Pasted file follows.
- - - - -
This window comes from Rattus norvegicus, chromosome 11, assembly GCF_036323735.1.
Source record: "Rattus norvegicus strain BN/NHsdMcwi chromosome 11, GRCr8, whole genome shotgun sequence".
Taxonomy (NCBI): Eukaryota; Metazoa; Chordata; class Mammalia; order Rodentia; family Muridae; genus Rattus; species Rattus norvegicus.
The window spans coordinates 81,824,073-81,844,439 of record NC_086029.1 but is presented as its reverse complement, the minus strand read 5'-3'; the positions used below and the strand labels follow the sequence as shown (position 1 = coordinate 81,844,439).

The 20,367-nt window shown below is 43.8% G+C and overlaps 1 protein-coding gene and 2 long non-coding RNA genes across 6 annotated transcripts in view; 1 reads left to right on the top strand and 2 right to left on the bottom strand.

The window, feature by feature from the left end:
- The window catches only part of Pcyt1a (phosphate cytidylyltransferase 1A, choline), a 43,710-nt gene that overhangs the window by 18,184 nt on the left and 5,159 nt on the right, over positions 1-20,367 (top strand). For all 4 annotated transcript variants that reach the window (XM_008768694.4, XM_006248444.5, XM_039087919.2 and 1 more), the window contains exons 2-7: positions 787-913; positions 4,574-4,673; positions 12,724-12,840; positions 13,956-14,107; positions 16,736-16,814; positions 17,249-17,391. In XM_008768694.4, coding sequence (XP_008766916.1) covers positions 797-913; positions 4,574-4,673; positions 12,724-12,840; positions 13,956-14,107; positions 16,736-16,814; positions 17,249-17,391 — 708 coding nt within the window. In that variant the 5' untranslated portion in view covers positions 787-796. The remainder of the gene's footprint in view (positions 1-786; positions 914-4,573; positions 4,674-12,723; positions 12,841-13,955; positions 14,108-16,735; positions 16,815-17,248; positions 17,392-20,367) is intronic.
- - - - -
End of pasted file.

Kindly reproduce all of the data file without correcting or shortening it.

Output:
This window comes from Rattus norvegicus, chromosome 11, assembly GCF_036323735.1.
Source record: "Rattus norvegicus strain BN/NHsdMcwi chromosome 11, GRCr8, whole genome shotgun sequence".
Taxonomy (NCBI): Eukaryota; Metazoa; Chordata; class Mammalia; order Rodentia; family Muridae; genus Rattus; species Rattus norvegicus.
The window spans coordinates 81,824,073-81,844,439 of record NC_086029.1 but is presented as its reverse complement, the minus strand read 5'-3'; the positions used below and the strand labels follow the sequence as shown (position 1 = coordinate 81,844,439).

The 20,367-nt window shown below is 43.8% G+C and overlaps 1 protein-coding gene and 2 long non-coding RNA genes across 6 annotated transcripts in view; 1 reads left to right on the top strand and 2 right to left on the bottom strand.

The window, feature by feature from the left end:
- The window catches only part of Pcyt1a (phosphate cytidylyltransferase 1A, choline), a 43,710-nt gene that overhangs the window by 18,184 nt on the left and 5,159 nt on the right, over positions 1-20,367 (top strand). For all 4 annotated transcript variants that reach the window (XM_008768694.4, XM_006248444.5, XM_039087919.2 and 1 more), the window contains exons 2-7: positions 787-913; positions 4,574-4,673; positions 12,724-12,840; positions 13,956-14,107; positions 16,736-16,814; positions 17,249-17,391. In XM_008768694.4, coding sequence (XP_008766916.1) covers positions 797-913; positions 4,574-4,673; positions 12,724-12,840; positions 13,956-14,107; positions 16,736-16,814; positions 17,249-17,391 — 708 coding nt within the window. In that variant the 5' untranslated portion in view covers positions 787-796. The remainder of the gene's footprint in view (positions 1-786; positions 914-4,573; positions 4,674-12,723; positions 12,841-13,955; positions 14,108-16,735; positions 16,815-17,248; positions 17,392-20,367) is intronic.